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  • July 11, 2014 - Reflections

    By Jean S. Horner
    The other day while walking down a corridor in a public building, I saw what appeared to be someone walking toward me. On coming closer, I found it was my own reflection in a huge mirror. For a moment it frightened me. Somehow a full-length reflection of one’s self is a startling thing. ...




Connections: Judy Rachels
May 11, 2014

Ministry Heritage

Judy Rachels is national chair of the Assemblies of God Network for Women in Ministry. With husband T. Ray Rachels, AG executive presbyter and former superintendent of the Southern California District Council, Judy has enjoyed an array of ministries. She spoke recently with Scott Harrup, Pentecostal Evangel managing editor.

evangel: This Mother’s Day, what influence do you remember your mother having on your life?

JUDY RACHELS: My parents, Cy and Ruth Homer, enjoyed more than 40 years of marriage and ministry together. While my mom was expecting me, she co-pastored a church with my dad in Ohio. On Sunday afternoons she drove to the town nearby and planted a church on her own. She was absolutely passionate about propagating the gospel message.

Mom was an inspiring teacher with a magnetic personality. Her godly lifestyle was marked by personal disciplines of prayer, study and memorization of Scripture. She was an energetic and fully committed co-pastor. As the only child of this “ministry teams” I always considered myself as “part of the team.” Mom attempted to keep life fun for me even though I spent more time at church than at home.

evangel: How were you intentional in shaping your children’s lives?

RACHELS: Ray and I did our best to live lives that honored the Christ we valued. A major issue with our family life while pastoring was the demanding schedule of church activities. One of our priorities was to attempt to form habits with our children that enhanced individual relationships. Our nightly “tuck-in time” with each of them included reading, telling them real-life stories of our growing up, and closing by each of us praying aloud. We took seriously the challenge of widening their growing understanding of the BIG God who loved them. Authenticity in daily lifestyle was our goal.

evangel: With so many opportunities for ministry today, and so many parenting challenges, how can moms in ministry fulfill both their callings?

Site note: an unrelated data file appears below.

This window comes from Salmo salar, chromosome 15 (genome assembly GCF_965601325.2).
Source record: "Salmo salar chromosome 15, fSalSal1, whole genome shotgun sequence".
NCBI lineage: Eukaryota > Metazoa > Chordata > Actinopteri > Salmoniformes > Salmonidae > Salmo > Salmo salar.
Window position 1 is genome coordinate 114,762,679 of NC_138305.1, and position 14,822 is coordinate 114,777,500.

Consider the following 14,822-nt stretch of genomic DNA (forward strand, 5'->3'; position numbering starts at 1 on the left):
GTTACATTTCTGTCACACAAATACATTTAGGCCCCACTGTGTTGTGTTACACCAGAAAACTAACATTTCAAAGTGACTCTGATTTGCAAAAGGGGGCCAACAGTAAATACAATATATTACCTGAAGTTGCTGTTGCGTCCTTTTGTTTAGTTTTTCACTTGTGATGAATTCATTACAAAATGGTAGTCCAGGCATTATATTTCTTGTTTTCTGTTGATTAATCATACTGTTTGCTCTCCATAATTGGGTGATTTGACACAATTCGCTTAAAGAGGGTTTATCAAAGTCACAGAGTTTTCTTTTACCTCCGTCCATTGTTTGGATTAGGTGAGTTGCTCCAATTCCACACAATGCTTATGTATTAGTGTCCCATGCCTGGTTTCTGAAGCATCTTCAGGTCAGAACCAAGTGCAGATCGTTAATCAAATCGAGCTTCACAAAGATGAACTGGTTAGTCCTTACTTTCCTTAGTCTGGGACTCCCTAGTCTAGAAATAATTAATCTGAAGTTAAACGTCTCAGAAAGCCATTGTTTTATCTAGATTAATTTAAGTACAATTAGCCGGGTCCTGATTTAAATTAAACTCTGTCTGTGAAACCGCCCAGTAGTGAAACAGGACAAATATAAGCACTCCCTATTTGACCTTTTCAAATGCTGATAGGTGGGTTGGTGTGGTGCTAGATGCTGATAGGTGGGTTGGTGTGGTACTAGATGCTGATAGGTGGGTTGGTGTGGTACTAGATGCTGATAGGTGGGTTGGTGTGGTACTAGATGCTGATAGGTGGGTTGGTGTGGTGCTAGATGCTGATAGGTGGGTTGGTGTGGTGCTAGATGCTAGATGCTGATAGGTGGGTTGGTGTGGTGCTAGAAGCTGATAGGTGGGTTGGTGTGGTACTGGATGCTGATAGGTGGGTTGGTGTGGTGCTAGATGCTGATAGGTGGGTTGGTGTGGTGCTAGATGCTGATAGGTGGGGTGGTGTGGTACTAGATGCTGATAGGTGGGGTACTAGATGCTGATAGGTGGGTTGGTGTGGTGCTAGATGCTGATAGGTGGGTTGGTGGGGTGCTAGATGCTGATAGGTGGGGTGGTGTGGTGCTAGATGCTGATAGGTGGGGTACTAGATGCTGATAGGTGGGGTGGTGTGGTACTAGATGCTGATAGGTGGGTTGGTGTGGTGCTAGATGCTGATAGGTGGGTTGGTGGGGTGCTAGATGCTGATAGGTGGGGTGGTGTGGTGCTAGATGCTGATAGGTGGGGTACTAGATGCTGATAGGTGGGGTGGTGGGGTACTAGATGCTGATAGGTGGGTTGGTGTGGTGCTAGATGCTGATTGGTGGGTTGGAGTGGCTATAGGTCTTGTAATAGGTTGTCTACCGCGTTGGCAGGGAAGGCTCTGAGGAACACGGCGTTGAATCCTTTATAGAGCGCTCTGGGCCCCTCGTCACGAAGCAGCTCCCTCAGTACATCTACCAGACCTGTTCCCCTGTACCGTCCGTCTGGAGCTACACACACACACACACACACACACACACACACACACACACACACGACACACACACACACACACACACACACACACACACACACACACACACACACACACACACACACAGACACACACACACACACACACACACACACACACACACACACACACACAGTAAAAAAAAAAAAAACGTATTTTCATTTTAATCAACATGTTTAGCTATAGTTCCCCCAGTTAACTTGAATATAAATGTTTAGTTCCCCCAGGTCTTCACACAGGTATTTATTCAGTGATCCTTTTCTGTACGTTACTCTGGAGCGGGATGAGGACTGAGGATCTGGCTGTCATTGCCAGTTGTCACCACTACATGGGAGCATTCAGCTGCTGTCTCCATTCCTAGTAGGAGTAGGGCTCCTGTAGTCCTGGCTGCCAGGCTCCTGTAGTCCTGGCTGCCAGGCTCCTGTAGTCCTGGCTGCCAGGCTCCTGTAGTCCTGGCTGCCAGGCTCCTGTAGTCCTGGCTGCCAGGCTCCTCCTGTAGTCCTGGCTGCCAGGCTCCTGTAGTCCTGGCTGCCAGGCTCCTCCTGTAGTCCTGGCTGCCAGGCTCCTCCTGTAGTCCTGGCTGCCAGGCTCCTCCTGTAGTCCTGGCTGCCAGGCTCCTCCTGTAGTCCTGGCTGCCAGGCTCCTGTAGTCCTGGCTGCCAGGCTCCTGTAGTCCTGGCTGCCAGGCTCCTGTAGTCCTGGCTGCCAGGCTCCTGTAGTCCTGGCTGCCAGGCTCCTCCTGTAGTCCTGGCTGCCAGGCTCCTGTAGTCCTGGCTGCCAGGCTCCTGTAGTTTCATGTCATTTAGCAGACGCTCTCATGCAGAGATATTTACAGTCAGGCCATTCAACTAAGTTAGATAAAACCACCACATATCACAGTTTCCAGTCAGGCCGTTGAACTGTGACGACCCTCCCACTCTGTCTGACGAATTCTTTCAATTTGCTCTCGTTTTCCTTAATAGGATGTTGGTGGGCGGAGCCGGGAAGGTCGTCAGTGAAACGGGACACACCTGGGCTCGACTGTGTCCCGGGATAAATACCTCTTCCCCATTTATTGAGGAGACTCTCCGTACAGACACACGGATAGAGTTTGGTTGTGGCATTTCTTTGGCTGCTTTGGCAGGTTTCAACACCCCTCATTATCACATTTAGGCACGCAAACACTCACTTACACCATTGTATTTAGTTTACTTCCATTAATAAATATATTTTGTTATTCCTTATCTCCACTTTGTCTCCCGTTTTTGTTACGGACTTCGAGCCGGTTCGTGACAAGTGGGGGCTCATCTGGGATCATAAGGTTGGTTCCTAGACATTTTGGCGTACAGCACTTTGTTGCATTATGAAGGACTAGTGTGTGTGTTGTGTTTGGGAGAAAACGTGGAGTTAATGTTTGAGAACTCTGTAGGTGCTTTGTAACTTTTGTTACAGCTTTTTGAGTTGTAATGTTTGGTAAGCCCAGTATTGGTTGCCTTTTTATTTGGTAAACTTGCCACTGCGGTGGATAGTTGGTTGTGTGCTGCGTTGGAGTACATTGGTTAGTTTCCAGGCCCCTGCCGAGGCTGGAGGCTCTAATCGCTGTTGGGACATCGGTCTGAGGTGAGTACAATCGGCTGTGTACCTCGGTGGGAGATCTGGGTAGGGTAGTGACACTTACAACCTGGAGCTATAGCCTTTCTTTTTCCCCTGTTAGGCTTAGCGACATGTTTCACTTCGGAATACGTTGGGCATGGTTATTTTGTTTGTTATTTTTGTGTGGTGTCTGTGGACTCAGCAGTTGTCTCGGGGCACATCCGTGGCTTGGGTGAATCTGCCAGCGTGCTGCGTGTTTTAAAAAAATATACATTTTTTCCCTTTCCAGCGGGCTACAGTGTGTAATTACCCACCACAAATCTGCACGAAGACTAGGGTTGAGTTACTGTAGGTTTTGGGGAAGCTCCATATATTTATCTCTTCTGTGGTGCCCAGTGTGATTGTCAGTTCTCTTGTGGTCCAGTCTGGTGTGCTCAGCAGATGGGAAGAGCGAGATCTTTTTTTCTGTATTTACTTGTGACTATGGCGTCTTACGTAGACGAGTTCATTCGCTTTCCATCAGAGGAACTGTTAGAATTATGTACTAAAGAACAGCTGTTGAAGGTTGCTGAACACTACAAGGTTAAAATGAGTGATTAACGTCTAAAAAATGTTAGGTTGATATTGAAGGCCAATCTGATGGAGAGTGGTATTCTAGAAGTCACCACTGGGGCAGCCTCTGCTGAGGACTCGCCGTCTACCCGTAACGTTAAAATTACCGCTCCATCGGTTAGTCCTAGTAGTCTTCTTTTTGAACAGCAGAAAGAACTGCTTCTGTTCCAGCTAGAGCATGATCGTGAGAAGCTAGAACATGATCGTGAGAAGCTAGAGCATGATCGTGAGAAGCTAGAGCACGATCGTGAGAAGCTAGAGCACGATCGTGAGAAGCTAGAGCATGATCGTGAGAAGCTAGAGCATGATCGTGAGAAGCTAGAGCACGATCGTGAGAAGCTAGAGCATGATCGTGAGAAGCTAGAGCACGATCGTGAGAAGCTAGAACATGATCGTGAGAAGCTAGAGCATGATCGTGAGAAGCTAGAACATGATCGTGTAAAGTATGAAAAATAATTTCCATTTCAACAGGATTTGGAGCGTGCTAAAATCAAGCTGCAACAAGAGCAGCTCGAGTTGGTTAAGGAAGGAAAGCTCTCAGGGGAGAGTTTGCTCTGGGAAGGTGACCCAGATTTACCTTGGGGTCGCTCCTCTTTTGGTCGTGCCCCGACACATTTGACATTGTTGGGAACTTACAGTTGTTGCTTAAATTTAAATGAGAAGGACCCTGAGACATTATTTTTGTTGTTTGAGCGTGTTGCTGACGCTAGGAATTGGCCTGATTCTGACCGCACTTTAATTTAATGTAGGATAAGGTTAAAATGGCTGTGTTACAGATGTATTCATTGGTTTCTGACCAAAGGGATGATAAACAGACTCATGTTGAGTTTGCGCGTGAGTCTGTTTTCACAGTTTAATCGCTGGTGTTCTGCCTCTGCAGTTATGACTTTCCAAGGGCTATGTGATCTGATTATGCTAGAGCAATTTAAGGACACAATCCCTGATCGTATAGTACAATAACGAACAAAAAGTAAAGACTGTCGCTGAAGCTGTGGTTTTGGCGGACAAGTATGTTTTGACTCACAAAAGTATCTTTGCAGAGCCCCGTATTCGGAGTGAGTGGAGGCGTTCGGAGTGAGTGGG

RACHELS: After a lifetime of ministry — as a daughter, wife, mother, grandmother — I believe that when there are children in the family, a foremost priority for both partners is to be aware of the challenge of nurturing in them the image of God.

evangel: What new ministry opportunities have you discovered in your retirement years?

RACHELS: I am very surprised to have more opportunities for ministry than I can complete. After a lifetime of study, participation, and leadership, I enjoy the challenge of mentoring and speaking out for the value women can bring to ministry opportunities.

There is great fulfillment in living a mentoring lifestyle built on the lessons Ray and I have learned together. I’m very optimistic about this generation of Christ-followers. They are passionate, prepared and stepping up to ministry. My deepest hope is that doors will continue to open for women who are called and committed to the gospel ministry.

evangel: Any other thoughts?

RACHELS: I want women to know our Assemblies of God Fellowship welcomes them into ministry. I understand the struggles and limitations that are facing women today who are praying and seeking places to commit their ministry giftings. One of the “growing edges” for our AG Fellowship is in helping to open doors for the gifted-and-able work force of God-called women. I am dedicated to raising the awareness of local leaders to include women in a greater sphere of communicating the gospel.


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